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posted by takyon on Sunday June 17 2018, @07:40PM   Printer-friendly
from the year-of-the-snitch dept.

The Associated Press and the Everett Washington HeraldNet carry a story about a 30 year old double murder solved using Public Genealogy Sites similar to the Golden State Killer story carried here on SoylentNews.

Deaths of two Canadian visitors shopping in the Seattle area were unsolved since 1987.

The deaths remained a mystery for more than 30 years, until DNA led to a major breakthrough. A genealogist, CeCe Moore, worked with experts at Parabon NanoLabs to build a family tree for the suspect, based on the genetic evidence recovered from the crime scenes. They used data that had been uploaded by distant cousins to public genealogy websites. They pinpointed a suspect, Talbott, a trucker living north of Sea-Tac International Airport.

Police kept him under surveillance until a paper cup fell from his truck in Seattle in early May. A swab of DNA from the cup came back as a match to the evidence that had waited 30 years. Before then, Talbott had never been considered a suspect. Days later he was in handcuffs.

This time the police used Parabon NanoLabs (more well-known for generating facial models from mere samples of DNA) to build a family tree of the killer by submitting the 30 year old crime scene DNA samples to multiple genealogy sites.

Results from those sites were combined by a Parabon genealogist to map the family of distant cousins found in those data bases. Police were then able to narrow down the list using other methods unmentioned.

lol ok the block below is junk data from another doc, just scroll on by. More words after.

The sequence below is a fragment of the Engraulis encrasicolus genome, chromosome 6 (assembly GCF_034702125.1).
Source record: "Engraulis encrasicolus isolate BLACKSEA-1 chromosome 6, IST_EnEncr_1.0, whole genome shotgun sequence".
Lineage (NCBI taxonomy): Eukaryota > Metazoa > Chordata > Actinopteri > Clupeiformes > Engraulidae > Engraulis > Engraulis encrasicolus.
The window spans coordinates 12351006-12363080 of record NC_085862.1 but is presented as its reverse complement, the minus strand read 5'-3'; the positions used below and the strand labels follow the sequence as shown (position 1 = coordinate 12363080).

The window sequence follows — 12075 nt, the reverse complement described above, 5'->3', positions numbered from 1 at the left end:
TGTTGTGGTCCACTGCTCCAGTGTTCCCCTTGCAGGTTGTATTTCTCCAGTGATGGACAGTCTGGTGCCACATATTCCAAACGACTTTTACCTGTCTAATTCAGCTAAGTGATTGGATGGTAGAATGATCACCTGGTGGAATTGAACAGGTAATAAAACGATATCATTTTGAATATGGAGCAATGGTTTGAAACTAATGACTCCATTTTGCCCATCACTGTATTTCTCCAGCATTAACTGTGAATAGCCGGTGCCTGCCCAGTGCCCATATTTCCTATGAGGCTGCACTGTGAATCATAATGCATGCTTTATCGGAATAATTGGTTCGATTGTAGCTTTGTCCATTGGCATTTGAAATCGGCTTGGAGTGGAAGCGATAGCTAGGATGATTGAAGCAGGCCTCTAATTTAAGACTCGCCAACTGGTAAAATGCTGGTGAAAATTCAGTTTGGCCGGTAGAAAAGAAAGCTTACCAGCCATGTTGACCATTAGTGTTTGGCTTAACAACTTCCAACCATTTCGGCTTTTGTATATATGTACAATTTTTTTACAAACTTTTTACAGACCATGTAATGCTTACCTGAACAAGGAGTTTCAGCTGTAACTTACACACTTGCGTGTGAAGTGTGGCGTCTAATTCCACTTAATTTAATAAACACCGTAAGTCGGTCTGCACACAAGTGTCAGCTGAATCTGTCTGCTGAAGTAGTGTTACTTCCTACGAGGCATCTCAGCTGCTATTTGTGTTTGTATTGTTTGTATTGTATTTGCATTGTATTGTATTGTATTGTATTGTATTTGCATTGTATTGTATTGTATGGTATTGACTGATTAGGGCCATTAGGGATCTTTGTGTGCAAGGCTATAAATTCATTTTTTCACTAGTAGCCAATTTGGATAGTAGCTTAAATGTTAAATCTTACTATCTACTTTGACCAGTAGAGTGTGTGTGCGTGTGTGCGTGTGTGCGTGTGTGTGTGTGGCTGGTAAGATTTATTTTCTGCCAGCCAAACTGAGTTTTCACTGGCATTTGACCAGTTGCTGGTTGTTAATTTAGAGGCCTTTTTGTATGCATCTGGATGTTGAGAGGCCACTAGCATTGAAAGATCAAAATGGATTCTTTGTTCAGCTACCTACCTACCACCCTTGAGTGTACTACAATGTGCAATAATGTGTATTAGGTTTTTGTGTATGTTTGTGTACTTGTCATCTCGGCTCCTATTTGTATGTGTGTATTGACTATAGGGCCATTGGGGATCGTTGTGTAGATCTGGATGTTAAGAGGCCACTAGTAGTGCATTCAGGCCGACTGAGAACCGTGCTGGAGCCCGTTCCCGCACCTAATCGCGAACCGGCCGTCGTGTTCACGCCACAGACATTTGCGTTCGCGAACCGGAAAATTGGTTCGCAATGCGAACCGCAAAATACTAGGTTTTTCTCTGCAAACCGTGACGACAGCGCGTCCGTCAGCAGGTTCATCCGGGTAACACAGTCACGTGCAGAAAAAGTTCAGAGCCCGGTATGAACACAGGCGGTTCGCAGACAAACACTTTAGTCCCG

Neither article mentions if any family members were stalked by police while being eliminated as suspects, or whether any samples were submitted by other family members.


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  • (Score: 2) by looorg on Monday June 18 2018, @11:13AM

    by looorg (578) on Monday June 18 2018, @11:13AM (#694481)

    I guess that could be a way to do it. But are these "active cases" or "cold cases" (I'm guessing cold once since it was a unsolved murder in 1987) that are getting solved by getting data from genealogy databases so if you think a crime was committed now it might not help much. I just hope this won't mean that police be getting lazy and just starting to trawling genealogy sites for clues instead of normal work. I don't believe this will have a deterrence effect on murderers either, it's to far fetched and many steps of thinking ahead to probably have an effect (as in can't murder billy bob cause some day way into the future some potential offspring might submit dna to a website and they'll track it back to me ...)

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